For example, online retailers and intermediaries can offer manufacturers a dedicated brand page within their site, with no limit on how many partnerships they can host, or even offer warehousing or shipping solutions.

In the case of traditional retail, brands must understand that traditional retail continues to hold lion’s share of T&D market sales and so cannot be ignored, if those brands wish to grow. Physical retailers have already started offering dedicated kiosks or interactive displays within their stores where manufacturers can deliver the all-important “brand experience” or product testing where shoppers can handle products ahead of purchase.



The evolving DTC journey - collaboration key to growth in 2024 

Direct sales, though presently in infancy stage, will continue to grow, tapping into consumers’ desire for value, personalization, sustainability, and immersive shopping experiences. However, the digital-first mindset that is at the heart of direct selling can only take a brand so far, even with the growing popularity of channels such as social commerce.

The rate of DTC take-up means that some successful brands in this area have encountered challenges in areas such as sustainable scaling and logistics, while competition from increasing numbers of DTC brands is putting pressure on maintaining customer loyalty.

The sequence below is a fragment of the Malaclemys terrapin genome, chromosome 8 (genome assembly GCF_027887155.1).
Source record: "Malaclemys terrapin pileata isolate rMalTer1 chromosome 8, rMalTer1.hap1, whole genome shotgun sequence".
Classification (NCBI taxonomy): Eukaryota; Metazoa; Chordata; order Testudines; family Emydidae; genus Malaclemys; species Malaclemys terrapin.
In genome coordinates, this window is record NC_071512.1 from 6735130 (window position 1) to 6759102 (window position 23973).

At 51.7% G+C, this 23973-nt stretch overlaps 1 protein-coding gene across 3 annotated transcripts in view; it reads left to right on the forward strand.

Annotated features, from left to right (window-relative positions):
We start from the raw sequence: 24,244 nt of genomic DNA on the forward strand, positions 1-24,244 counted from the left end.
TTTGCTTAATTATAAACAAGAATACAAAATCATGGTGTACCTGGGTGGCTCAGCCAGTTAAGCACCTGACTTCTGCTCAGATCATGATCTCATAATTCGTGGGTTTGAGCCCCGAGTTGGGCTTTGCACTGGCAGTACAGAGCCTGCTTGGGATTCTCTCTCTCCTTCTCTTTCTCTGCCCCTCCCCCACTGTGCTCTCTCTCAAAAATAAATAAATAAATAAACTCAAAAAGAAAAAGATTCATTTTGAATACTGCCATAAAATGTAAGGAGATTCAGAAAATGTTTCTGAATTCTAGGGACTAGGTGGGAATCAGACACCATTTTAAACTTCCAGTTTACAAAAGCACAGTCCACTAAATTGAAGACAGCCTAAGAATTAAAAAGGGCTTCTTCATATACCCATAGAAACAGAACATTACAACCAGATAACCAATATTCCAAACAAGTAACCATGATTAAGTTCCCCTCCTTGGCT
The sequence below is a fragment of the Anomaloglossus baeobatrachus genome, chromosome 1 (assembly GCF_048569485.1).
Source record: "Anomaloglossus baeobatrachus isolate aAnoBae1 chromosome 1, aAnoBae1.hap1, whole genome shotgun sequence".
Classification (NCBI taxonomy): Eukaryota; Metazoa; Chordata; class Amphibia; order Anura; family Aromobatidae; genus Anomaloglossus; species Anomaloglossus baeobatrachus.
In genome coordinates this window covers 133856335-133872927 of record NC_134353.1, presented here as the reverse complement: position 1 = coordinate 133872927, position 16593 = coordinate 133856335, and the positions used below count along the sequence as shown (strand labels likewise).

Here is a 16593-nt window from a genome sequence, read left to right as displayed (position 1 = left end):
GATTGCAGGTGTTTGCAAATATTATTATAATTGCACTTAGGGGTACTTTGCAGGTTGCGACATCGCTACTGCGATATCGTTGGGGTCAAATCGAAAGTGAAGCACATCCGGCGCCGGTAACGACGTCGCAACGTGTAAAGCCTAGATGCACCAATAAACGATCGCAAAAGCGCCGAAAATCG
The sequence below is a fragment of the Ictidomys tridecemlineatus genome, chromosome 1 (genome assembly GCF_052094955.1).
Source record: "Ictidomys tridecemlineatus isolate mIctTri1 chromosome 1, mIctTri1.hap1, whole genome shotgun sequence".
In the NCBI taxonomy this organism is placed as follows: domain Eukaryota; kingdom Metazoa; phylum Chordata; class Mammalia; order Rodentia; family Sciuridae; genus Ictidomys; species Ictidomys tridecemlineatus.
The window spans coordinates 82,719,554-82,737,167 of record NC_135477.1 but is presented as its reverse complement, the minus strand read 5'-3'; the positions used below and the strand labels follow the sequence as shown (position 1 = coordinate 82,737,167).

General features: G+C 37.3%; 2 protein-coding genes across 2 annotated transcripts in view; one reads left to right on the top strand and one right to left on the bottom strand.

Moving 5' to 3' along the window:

Consumers no longer differentiate between online and offline shopping experiences. DTC brands will have to consider creating ecosystems via partnerships or collaboration to expand to the offline space for growth. At the same time, the dominance of traditional retail will continue this year too, So brands could gain and expand their reach by partnering with established retailers who can connect them with target audiences both online and via a physical presence.  


Continue to explore the 2024 trends for brand success

Best Brands Awards 2024 - Belgium



Major retail formats in 2024:

  • Omnichannel Retail​ - offers seamless shopping experience across all online and offline touchpoints.​
  • Mobile Commerce - shops specifically tailored to mobile devices where the complete purchase including check-out and payment is done on mobile.​
  • Internet Market Place​ - online platforms offering infrastructure and services to other retailers or brands to sell directly to consumers.​
  • Shopping Experience Store​ - offers heightened & immersive shopping experiences to consumers (e.g., Smart home, Gaming, Audio, etc.).​
  • Buy Online and Pick up in Store (BOPIS)​ - offers shoppers the convenience to purchase products via online channel and pick up the product from a local store.​
  • Social Commerce​ - shops within social media platforms, where the consumer can shop, check-out and pay without leaving the platform. This format may also include livestreaming events to promote and sell products often in collaboration with influencers and celebrities.
  • Localization - small neighbourhood stores catering to the communities they are in.​